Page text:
In the line of fire
- In 2020, the Business & Human Rights Resource Centre found that there were 604 attacks on human rights defenders on business-related human rights issues, up from 572 attacks in 2019.
- The Committee to Protect Journalists (CPJ) reported a record of 274 journalists in jail and 32 journalists have been killed in relation to their work in 2020.
- In 2016, Civicus reported that 3.2 billion people live in conditions where the civic space and civic freedoms are constrained and this number is rising each year, particularly in light of events in 2020.
- The International Trade Union Confederation (ITUC) Global Rights Index 2020 highlights that 56 countries denied or constrained freedom of speech in 2020 and that 74 per cent of countries excluded workers from the right to establish or join a trade union.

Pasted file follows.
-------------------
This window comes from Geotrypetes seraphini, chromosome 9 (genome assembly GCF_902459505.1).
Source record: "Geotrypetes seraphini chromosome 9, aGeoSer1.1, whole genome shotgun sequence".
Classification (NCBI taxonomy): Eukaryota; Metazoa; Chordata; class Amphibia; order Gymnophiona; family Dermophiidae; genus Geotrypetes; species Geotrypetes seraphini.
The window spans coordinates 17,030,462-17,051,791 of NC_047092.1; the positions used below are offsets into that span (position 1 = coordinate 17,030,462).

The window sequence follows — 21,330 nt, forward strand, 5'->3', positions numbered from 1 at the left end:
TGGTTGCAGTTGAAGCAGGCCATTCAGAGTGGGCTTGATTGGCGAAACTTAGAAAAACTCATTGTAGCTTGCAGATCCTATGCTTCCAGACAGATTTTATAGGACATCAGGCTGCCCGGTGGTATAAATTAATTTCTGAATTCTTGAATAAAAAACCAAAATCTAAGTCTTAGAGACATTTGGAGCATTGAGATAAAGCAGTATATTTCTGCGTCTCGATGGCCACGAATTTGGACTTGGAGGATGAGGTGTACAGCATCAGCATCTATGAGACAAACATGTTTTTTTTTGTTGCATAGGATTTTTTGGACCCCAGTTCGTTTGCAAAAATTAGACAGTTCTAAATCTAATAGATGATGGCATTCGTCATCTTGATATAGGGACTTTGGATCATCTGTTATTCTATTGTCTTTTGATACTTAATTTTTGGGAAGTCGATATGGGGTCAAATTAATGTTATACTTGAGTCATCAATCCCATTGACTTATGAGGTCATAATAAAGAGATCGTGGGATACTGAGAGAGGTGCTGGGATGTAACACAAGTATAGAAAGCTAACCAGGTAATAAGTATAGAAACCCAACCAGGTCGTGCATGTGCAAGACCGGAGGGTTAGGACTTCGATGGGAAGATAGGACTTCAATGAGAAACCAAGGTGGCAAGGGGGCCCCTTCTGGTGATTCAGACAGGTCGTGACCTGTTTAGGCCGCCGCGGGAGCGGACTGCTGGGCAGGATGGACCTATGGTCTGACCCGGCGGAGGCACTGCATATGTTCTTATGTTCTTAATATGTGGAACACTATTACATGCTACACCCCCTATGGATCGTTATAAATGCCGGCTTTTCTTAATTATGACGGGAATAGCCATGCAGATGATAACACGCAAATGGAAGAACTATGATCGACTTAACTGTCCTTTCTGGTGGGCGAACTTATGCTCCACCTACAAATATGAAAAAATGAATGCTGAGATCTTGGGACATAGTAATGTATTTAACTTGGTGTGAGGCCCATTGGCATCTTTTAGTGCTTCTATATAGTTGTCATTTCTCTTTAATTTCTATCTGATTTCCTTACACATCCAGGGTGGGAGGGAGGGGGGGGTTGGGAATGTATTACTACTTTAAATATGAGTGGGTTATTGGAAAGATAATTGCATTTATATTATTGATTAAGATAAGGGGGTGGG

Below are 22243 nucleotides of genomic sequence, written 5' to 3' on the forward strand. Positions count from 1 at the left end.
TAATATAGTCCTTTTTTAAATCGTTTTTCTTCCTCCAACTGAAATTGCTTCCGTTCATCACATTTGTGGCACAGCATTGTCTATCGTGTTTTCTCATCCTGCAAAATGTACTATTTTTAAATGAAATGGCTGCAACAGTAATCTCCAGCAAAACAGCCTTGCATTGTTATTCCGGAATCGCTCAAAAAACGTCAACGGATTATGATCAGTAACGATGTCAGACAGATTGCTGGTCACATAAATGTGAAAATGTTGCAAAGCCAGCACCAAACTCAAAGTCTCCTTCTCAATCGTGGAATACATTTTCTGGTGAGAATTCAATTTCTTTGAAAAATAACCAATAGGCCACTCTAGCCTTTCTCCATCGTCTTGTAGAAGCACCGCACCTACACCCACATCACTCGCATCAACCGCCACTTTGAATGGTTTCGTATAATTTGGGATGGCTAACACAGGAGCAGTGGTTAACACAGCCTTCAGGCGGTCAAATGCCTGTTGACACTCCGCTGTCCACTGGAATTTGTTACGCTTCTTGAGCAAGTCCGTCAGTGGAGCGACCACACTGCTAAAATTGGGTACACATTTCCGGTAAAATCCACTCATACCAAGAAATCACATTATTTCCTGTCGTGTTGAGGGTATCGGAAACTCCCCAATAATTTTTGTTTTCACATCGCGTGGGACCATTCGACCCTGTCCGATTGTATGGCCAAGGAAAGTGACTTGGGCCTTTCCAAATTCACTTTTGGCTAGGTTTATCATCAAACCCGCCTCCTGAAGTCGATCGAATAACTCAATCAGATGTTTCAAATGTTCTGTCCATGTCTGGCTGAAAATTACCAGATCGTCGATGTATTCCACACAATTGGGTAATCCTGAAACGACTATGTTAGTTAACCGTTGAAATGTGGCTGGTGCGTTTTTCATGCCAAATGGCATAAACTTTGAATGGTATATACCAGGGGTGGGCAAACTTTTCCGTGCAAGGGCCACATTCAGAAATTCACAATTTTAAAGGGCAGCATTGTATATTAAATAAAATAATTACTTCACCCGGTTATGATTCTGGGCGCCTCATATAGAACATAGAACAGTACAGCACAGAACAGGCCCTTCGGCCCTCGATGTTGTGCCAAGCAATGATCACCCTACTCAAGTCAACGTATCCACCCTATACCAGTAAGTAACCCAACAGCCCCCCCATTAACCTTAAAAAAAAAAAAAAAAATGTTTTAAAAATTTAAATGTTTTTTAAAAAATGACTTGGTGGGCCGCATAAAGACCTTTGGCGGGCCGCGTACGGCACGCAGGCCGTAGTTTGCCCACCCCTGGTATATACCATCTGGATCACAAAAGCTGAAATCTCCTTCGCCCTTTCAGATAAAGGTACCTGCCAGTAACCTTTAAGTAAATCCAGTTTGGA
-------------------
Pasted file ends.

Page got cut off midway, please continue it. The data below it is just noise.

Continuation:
- The 2021 World Press Freedom Index compiled by Reporters Without Borders (RSF) shows that journalism, the main vaccine against disinformation, is completely or partly blocked in 73 per cent of the 180 countries ranked by the organization.
- A 2018 study by Science magazine showed that falsehoods and disinformation are 70 times more likely to be retweeted on Twitter than the truth and will reach 1,500 people six times faster than the truth.